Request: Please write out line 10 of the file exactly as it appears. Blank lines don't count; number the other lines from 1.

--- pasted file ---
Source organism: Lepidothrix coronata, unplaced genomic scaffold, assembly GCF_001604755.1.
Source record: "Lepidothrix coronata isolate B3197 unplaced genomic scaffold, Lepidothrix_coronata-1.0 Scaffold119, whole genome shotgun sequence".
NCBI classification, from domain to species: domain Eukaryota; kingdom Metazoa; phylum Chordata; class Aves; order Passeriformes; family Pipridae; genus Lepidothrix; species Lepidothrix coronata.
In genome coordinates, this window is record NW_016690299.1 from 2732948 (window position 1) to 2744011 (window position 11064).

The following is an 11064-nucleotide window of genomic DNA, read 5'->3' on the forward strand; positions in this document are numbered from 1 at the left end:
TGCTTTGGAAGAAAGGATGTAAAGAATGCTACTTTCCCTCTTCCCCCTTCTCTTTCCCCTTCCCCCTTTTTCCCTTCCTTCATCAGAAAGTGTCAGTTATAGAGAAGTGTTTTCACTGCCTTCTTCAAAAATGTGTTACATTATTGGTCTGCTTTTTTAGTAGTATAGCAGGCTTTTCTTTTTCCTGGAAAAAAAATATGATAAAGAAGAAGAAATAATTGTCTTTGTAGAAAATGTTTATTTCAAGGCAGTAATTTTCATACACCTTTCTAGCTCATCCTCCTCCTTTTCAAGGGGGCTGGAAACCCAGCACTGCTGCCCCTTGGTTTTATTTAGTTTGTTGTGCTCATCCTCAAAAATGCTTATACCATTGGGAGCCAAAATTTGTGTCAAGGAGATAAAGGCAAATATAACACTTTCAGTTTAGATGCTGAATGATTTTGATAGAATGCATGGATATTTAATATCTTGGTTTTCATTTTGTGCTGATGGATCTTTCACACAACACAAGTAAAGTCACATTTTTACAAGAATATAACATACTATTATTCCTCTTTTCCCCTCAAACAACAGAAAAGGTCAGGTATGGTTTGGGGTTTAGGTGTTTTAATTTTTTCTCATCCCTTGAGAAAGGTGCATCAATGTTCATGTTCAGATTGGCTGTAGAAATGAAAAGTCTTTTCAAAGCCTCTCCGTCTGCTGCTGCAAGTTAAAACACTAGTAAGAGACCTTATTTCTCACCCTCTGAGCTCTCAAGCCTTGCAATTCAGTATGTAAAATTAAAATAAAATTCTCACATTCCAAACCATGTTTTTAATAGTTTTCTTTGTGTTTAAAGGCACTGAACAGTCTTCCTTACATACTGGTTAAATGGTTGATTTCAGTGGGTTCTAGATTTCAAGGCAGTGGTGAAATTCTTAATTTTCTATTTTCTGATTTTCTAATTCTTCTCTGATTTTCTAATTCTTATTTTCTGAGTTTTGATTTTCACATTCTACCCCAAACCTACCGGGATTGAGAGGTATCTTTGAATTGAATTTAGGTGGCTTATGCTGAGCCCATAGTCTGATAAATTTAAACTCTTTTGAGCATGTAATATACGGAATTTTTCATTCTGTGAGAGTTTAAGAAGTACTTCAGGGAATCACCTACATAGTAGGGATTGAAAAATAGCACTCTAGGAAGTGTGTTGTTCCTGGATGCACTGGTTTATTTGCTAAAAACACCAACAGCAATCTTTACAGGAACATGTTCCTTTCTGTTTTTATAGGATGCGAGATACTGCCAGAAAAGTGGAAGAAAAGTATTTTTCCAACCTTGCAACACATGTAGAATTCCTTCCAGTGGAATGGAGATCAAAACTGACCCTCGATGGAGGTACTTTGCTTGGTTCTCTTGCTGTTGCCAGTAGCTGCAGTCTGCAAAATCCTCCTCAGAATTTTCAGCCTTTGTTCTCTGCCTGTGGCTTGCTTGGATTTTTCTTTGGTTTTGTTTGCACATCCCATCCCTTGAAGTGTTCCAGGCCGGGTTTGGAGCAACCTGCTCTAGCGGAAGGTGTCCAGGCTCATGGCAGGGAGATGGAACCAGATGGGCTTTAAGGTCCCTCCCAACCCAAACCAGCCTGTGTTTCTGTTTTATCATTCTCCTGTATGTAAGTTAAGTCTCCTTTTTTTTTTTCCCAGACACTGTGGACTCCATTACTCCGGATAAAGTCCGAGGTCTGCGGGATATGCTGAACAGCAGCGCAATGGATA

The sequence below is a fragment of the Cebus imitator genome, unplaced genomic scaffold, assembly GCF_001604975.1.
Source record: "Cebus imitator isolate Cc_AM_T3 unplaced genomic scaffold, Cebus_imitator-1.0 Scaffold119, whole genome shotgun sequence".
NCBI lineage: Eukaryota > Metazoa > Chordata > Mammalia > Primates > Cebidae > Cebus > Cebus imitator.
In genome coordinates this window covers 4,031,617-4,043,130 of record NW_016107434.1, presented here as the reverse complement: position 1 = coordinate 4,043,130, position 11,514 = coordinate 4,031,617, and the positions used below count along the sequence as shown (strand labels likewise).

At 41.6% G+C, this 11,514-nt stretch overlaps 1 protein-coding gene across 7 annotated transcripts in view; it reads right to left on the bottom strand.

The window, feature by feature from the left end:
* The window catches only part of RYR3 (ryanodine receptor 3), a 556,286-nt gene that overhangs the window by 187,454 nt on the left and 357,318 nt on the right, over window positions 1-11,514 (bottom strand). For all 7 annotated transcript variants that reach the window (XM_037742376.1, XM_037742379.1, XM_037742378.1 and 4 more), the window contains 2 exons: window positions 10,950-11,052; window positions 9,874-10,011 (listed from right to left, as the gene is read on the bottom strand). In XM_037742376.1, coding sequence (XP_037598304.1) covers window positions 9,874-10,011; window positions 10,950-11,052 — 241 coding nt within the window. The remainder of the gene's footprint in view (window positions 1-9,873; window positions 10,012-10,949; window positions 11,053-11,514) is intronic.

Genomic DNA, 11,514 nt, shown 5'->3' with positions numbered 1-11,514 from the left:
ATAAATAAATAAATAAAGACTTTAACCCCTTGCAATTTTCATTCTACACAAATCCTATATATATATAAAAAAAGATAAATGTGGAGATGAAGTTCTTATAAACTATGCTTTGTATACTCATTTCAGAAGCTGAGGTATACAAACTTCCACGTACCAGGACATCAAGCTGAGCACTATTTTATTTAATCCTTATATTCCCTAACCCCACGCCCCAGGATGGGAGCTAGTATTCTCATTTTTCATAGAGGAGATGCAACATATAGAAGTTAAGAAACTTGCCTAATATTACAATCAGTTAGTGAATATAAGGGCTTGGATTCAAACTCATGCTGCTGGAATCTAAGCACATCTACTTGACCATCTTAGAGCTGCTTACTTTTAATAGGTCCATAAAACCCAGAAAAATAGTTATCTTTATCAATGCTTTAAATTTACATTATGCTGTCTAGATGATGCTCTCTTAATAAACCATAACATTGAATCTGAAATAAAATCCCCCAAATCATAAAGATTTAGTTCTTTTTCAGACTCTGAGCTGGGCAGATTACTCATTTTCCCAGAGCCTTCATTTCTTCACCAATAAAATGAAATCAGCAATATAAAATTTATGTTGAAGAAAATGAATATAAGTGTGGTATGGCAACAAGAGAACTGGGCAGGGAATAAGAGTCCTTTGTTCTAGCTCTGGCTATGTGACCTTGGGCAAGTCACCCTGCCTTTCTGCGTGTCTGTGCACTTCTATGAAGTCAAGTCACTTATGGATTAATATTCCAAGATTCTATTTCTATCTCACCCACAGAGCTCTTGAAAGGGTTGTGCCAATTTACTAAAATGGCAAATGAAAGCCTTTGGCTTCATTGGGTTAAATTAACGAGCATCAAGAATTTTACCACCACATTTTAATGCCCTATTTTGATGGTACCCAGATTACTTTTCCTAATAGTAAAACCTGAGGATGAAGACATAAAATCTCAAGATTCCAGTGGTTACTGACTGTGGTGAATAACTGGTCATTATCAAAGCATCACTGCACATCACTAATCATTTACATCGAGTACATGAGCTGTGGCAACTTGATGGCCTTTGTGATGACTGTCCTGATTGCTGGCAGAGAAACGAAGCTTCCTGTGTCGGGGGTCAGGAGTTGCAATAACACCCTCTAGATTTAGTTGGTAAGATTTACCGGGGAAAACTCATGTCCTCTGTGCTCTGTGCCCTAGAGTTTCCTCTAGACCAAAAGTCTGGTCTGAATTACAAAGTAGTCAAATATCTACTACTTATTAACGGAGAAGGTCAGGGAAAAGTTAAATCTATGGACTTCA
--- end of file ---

In genome coordinates this window covers 4,031,617-4,043,130 of record NW_016107434.1, presented here as the reverse complement: position 1 = coordinate 4,043,130, position 11,514 = coordinate 4,031,617, and the positions used below count along the sequence as shown (strand labels likewise).